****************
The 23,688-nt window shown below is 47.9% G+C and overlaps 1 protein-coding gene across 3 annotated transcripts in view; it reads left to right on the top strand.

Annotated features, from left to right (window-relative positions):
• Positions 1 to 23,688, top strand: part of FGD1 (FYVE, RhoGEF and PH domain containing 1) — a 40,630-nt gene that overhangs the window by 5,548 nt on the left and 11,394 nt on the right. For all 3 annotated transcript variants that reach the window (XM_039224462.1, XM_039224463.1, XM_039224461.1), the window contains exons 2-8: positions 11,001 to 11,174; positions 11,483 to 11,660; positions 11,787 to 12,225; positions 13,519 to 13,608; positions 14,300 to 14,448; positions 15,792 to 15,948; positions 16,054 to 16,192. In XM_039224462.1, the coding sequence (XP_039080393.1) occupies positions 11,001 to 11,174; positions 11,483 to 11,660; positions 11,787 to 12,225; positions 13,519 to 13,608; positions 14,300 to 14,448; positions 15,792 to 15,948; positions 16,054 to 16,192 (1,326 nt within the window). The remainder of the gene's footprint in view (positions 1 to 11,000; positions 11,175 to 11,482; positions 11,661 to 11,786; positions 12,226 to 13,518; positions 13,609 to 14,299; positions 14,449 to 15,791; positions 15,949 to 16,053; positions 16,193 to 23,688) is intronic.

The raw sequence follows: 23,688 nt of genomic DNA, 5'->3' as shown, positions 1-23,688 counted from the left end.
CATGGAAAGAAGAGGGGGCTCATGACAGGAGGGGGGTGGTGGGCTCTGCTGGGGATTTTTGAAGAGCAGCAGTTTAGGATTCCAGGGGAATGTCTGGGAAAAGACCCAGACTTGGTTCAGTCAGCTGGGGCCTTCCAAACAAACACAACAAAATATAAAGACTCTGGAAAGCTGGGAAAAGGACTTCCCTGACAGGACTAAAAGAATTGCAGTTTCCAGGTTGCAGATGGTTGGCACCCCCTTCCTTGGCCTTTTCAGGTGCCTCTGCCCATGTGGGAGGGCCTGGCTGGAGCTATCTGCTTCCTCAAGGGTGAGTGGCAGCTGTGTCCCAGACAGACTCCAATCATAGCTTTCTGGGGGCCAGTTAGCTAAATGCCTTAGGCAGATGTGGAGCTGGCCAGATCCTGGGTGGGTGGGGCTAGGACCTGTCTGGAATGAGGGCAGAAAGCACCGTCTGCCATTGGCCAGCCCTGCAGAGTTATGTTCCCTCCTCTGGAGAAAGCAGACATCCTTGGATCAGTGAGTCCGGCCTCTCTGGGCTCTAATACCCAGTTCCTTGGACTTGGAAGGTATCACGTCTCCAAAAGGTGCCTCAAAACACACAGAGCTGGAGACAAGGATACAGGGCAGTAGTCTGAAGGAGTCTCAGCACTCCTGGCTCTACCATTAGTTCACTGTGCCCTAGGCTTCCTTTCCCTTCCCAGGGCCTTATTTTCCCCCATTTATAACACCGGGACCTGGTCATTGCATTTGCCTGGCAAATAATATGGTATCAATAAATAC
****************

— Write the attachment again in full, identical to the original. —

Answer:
The 23,688-nt window shown below is 47.9% G+C and overlaps 1 protein-coding gene across 3 annotated transcripts in view; it reads left to right on the top strand.

Annotated features, from left to right (window-relative positions):
• Positions 1 to 23,688, top strand: part of FGD1 (FYVE, RhoGEF and PH domain containing 1) — a 40,630-nt gene that overhangs the window by 5,548 nt on the left and 11,394 nt on the right. For all 3 annotated transcript variants that reach the window (XM_039224462.1, XM_039224463.1, XM_039224461.1), the window contains exons 2-8: positions 11,001 to 11,174; positions 11,483 to 11,660; positions 11,787 to 12,225; positions 13,519 to 13,608; positions 14,300 to 14,448; positions 15,792 to 15,948; positions 16,054 to 16,192. In XM_039224462.1, the coding sequence (XP_039080393.1) occupies positions 11,001 to 11,174; positions 11,483 to 11,660; positions 11,787 to 12,225; positions 13,519 to 13,608; positions 14,300 to 14,448; positions 15,792 to 15,948; positions 16,054 to 16,192 (1,326 nt within the window). The remainder of the gene's footprint in view (positions 1 to 11,000; positions 11,175 to 11,482; positions 11,661 to 11,786; positions 12,226 to 13,518; positions 13,609 to 14,299; positions 14,449 to 15,791; positions 15,949 to 16,053; positions 16,193 to 23,688) is intronic.

The raw sequence follows: 23,688 nt of genomic DNA, 5'->3' as shown, positions 1-23,688 counted from the left end.
CATGGAAAGAAGAGGGGGCTCATGACAGGAGGGGGGTGGTGGGCTCTGCTGGGGATTTTTGAAGAGCAGCAGTTTAGGATTCCAGGGGAATGTCTGGGAAAAGACCCAGACTTGGTTCAGTCAGCTGGGGCCTTCCAAACAAACACAACAAAATATAAAGACTCTGGAAAGCTGGGAAAAGGACTTCCCTGACAGGACTAAAAGAATTGCAGTTTCCAGGTTGCAGATGGTTGGCACCCCCTTCCTTGGCCTTTTCAGGTGCCTCTGCCCATGTGGGAGGGCCTGGCTGGAGCTATCTGCTTCCTCAAGGGTGAGTGGCAGCTGTGTCCCAGACAGACTCCAATCATAGCTTTCTGGGGGCCAGTTAGCTAAATGCCTTAGGCAGATGTGGAGCTGGCCAGATCCTGGGTGGGTGGGGCTAGGACCTGTCTGGAATGAGGGCAGAAAGCACCGTCTGCCATTGGCCAGCCCTGCAGAGTTATGTTCCCTCCTCTGGAGAAAGCAGACATCCTTGGATCAGTGAGTCCGGCCTCTCTGGGCTCTAATACCCAGTTCCTTGGACTTGGAAGGTATCACGTCTCCAAAAGGTGCCTCAAAACACACAGAGCTGGAGACAAGGATACAGGGCAGTAGTCTGAAGGAGTCTCAGCACTCCTGGCTCTACCATTAGTTCACTGTGCCCTAGGCTTCCTTTCCCTTCCCAGGGCCTTATTTTCCCCCATTTATAACACCGGGACCTGGTCATTGCATTTGCCTGGCAAATAATATGGTATCAATAAATAC